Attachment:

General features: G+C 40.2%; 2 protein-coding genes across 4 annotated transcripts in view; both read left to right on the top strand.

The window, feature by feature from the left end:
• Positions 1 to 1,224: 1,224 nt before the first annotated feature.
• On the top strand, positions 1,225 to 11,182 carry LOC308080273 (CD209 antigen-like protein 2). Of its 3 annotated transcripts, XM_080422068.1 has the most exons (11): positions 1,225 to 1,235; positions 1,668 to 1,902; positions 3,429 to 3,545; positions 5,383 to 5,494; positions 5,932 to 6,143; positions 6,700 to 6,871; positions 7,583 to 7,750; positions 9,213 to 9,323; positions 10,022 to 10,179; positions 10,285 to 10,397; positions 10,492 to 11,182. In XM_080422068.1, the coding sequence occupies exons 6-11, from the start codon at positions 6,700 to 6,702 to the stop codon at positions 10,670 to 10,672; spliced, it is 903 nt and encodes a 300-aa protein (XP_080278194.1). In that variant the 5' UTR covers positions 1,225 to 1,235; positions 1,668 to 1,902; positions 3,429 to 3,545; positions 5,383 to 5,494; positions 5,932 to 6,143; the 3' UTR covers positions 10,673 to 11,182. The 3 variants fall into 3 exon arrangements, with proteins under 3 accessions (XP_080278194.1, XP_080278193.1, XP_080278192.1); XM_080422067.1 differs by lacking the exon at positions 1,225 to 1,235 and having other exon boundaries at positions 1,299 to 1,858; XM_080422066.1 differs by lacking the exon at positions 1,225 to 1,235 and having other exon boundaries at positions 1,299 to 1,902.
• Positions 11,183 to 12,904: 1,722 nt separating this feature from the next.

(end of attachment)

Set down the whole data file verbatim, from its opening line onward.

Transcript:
General features: G+C 40.2%; 2 protein-coding genes across 4 annotated transcripts in view; both read left to right on the top strand.

The window, feature by feature from the left end:
• Positions 1 to 1,224: 1,224 nt before the first annotated feature.
• On the top strand, positions 1,225 to 11,182 carry LOC308080273 (CD209 antigen-like protein 2). Of its 3 annotated transcripts, XM_080422068.1 has the most exons (11): positions 1,225 to 1,235; positions 1,668 to 1,902; positions 3,429 to 3,545; positions 5,383 to 5,494; positions 5,932 to 6,143; positions 6,700 to 6,871; positions 7,583 to 7,750; positions 9,213 to 9,323; positions 10,022 to 10,179; positions 10,285 to 10,397; positions 10,492 to 11,182. In XM_080422068.1, the coding sequence occupies exons 6-11, from the start codon at positions 6,700 to 6,702 to the stop codon at positions 10,670 to 10,672; spliced, it is 903 nt and encodes a 300-aa protein (XP_080278194.1). In that variant the 5' UTR covers positions 1,225 to 1,235; positions 1,668 to 1,902; positions 3,429 to 3,545; positions 5,383 to 5,494; positions 5,932 to 6,143; the 3' UTR covers positions 10,673 to 11,182. The 3 variants fall into 3 exon arrangements, with proteins under 3 accessions (XP_080278194.1, XP_080278193.1, XP_080278192.1); XM_080422067.1 differs by lacking the exon at positions 1,225 to 1,235 and having other exon boundaries at positions 1,299 to 1,858; XM_080422066.1 differs by lacking the exon at positions 1,225 to 1,235 and having other exon boundaries at positions 1,299 to 1,902.
• Positions 11,183 to 12,904: 1,722 nt separating this feature from the next.